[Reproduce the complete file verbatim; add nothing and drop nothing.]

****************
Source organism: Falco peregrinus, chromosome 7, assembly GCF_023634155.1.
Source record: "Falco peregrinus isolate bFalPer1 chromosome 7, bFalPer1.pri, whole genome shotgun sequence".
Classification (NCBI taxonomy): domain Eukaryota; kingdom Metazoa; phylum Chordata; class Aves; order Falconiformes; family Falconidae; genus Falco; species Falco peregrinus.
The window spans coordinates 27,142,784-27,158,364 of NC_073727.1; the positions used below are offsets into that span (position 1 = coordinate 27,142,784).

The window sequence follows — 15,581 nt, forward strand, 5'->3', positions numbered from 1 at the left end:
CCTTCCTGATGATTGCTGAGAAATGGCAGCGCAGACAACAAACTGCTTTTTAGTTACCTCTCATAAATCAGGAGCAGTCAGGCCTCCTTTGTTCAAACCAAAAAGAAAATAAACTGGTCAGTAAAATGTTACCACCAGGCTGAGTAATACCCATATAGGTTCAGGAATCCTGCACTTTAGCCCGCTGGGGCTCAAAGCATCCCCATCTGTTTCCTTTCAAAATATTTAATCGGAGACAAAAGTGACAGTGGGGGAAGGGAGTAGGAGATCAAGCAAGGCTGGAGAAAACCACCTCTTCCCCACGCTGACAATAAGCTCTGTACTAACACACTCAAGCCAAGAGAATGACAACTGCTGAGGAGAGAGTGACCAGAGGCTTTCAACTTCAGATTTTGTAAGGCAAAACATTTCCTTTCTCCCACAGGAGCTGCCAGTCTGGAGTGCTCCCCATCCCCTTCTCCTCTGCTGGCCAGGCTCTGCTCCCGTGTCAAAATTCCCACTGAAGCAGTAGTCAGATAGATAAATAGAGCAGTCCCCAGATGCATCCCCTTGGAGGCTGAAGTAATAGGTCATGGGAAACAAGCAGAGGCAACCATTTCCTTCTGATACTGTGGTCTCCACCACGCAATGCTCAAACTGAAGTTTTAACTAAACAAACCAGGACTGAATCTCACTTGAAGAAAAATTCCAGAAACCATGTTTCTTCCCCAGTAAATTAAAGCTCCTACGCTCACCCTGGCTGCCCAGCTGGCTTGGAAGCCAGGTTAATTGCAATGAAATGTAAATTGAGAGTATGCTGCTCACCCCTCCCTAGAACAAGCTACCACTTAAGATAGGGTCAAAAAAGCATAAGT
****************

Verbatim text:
Source organism: Falco peregrinus, chromosome 7, assembly GCF_023634155.1.
Source record: "Falco peregrinus isolate bFalPer1 chromosome 7, bFalPer1.pri, whole genome shotgun sequence".
Classification (NCBI taxonomy): domain Eukaryota; kingdom Metazoa; phylum Chordata; class Aves; order Falconiformes; family Falconidae; genus Falco; species Falco peregrinus.
The window spans coordinates 27,142,784-27,158,364 of NC_073727.1; the positions used below are offsets into that span (position 1 = coordinate 27,142,784).

The window sequence follows — 15,581 nt, forward strand, 5'->3', positions numbered from 1 at the left end:
CCTTCCTGATGATTGCTGAGAAATGGCAGCGCAGACAACAAACTGCTTTTTAGTTACCTCTCATAAATCAGGAGCAGTCAGGCCTCCTTTGTTCAAACCAAAAAGAAAATAAACTGGTCAGTAAAATGTTACCACCAGGCTGAGTAATACCCATATAGGTTCAGGAATCCTGCACTTTAGCCCGCTGGGGCTCAAAGCATCCCCATCTGTTTCCTTTCAAAATATTTAATCGGAGACAAAAGTGACAGTGGGGGAAGGGAGTAGGAGATCAAGCAAGGCTGGAGAAAACCACCTCTTCCCCACGCTGACAATAAGCTCTGTACTAACACACTCAAGCCAAGAGAATGACAACTGCTGAGGAGAGAGTGACCAGAGGCTTTCAACTTCAGATTTTGTAAGGCAAAACATTTCCTTTCTCCCACAGGAGCTGCCAGTCTGGAGTGCTCCCCATCCCCTTCTCCTCTGCTGGCCAGGCTCTGCTCCCGTGTCAAAATTCCCACTGAAGCAGTAGTCAGATAGATAAATAGAGCAGTCCCCAGATGCATCCCCTTGGAGGCTGAAGTAATAGGTCATGGGAAACAAGCAGAGGCAACCATTTCCTTCTGATACTGTGGTCTCCACCACGCAATGCTCAAACTGAAGTTTTAACTAAACAAACCAGGACTGAATCTCACTTGAAGAAAAATTCCAGAAACCATGTTTCTTCCCCAGTAAATTAAAGCTCCTACGCTCACCCTGGCTGCCCAGCTGGCTTGGAAGCCAGGTTAATTGCAATGAAATGTAAATTGAGAGTATGCTGCTCACCCCTCCCTAGAACAAGCTACCACTTAAGATAGGGTCAAAAAAGCATAAGT